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POSTERS: Cultural control

Evaluation of UVC for suppression of powdery mildew and other diseases of strawberry in open field production
Rodrigo Borba Onofre - University of Florida - Gulf Coast Research and Education Center. Mark Rea- Lighting Research Center, Rensselaer Polytechnic Institute, Galvin Alonzo Ortiz- University of Florida - Gulf Coast Research and Education Center, Arne Stensvand- Norwegian Institute of Bioeconomy Research, Paulo Pinto de Mello Neto- University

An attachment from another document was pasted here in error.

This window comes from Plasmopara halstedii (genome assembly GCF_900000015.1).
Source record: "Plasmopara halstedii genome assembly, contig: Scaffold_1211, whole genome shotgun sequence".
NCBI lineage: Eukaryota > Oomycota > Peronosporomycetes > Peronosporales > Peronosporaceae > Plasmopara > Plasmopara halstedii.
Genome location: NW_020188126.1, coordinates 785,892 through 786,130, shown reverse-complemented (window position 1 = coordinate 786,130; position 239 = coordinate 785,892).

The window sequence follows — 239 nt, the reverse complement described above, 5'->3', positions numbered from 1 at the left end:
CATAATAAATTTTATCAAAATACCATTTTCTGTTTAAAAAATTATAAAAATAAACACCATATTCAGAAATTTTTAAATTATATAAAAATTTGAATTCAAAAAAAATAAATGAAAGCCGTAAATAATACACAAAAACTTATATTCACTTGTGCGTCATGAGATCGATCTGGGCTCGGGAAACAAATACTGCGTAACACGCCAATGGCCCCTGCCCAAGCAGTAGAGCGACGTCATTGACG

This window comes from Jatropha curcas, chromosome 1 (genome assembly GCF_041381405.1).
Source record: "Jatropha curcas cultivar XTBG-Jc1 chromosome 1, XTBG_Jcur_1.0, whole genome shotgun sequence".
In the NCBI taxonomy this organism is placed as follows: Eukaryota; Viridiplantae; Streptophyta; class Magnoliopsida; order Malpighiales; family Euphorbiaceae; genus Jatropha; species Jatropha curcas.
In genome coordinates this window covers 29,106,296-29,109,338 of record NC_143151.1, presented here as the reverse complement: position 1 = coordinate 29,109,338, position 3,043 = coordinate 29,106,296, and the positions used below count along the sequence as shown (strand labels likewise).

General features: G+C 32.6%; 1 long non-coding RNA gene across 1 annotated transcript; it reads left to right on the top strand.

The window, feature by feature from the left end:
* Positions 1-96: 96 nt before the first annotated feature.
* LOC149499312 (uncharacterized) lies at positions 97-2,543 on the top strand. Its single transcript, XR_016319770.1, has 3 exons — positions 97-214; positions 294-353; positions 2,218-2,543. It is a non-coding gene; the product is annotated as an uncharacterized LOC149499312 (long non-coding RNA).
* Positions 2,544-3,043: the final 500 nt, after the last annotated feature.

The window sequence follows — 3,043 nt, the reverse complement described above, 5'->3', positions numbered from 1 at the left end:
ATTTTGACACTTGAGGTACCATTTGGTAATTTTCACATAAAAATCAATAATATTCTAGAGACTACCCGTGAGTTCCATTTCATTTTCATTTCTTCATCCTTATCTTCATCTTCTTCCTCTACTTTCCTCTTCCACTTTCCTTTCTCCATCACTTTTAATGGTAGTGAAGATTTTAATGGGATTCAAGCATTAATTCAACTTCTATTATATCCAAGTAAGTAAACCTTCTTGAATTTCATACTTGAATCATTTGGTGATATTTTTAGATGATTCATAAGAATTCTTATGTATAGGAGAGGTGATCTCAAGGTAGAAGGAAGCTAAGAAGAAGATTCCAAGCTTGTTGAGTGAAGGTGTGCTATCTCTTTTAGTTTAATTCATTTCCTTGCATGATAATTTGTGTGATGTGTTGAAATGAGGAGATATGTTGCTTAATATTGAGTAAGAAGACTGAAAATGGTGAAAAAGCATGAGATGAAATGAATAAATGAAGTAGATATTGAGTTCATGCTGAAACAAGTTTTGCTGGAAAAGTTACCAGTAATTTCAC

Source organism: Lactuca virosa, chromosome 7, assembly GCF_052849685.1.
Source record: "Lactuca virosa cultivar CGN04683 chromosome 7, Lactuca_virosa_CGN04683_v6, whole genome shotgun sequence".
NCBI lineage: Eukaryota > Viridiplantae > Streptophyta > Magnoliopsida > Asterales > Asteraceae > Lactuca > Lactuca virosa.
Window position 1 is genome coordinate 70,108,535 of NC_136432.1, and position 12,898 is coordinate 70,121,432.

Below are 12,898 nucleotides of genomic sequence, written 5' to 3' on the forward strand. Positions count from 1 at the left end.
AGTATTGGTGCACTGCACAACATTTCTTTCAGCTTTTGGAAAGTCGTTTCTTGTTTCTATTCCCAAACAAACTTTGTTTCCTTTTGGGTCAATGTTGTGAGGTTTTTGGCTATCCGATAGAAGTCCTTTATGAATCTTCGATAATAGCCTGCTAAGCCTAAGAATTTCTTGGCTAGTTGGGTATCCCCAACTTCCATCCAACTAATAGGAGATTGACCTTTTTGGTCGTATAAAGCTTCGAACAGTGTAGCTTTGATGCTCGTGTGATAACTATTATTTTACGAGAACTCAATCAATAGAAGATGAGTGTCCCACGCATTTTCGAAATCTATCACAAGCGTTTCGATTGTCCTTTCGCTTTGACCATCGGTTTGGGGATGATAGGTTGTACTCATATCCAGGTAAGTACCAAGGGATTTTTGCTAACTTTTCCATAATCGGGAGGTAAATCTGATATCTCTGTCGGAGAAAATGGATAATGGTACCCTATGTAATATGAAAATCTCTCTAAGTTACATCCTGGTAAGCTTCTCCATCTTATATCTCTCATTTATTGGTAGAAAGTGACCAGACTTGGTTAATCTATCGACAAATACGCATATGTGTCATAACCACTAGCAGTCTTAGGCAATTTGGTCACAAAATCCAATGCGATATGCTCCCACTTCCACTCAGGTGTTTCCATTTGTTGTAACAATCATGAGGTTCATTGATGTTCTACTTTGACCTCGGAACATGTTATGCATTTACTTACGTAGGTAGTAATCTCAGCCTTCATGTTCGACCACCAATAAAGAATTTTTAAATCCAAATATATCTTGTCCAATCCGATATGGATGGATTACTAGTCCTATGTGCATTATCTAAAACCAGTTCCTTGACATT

Open fields of cv Florida Beauty and Florida127 strawberries were exposed to ultraviolet-C (UVC) doses ranging from 68 to 169 J/m2 once or twice weekly. Applications began 1 hr after sunset and were completed within 6 hrs of sunrise using a tractor-drawn array of Osram 55W 83V G55T8/OF G13 germicidal lamps (peak irradiance 254 nm, FWHM < 5 nm), backed by polished reflectors. Lamps over each row were arranged in hemicylindrical arrays, each containing 10 lamps, yielding a total array length of 180 cm. At ground speeds of 2.3 to 5.6 kph, plants were under the lamp array for 1.2 to 2.9 s. In repeated trials, UVC at 85 to 169 J/m2 applied once per week suppressed incidence of powdery mildew (Podosphaera aphanis) on fruit as well as, or more than, the best-performing fungicide treatments. There were no deleterious effects on yield of harvestable fruit. UVC doses of 68 J/m2 reduced foliar disease severity of powdery mildew by 53% when applied once a week, and by 70% when applied twice per week. Under severe conditions, higher UV dose and shorter intervals between treatments generally, but not always, resulted in greater disease suppression. No UVC treatment provided more than 10% suppression of anthracnose fruit rot (Colletotrichum acutatum) and Botrytis fruit rot (Botrytis cinerea). The UVC technology is being adapted to a variety of tractor-drawn and robotic platforms to suppress powdery mildews and arthopod pests in diverse cropping systems.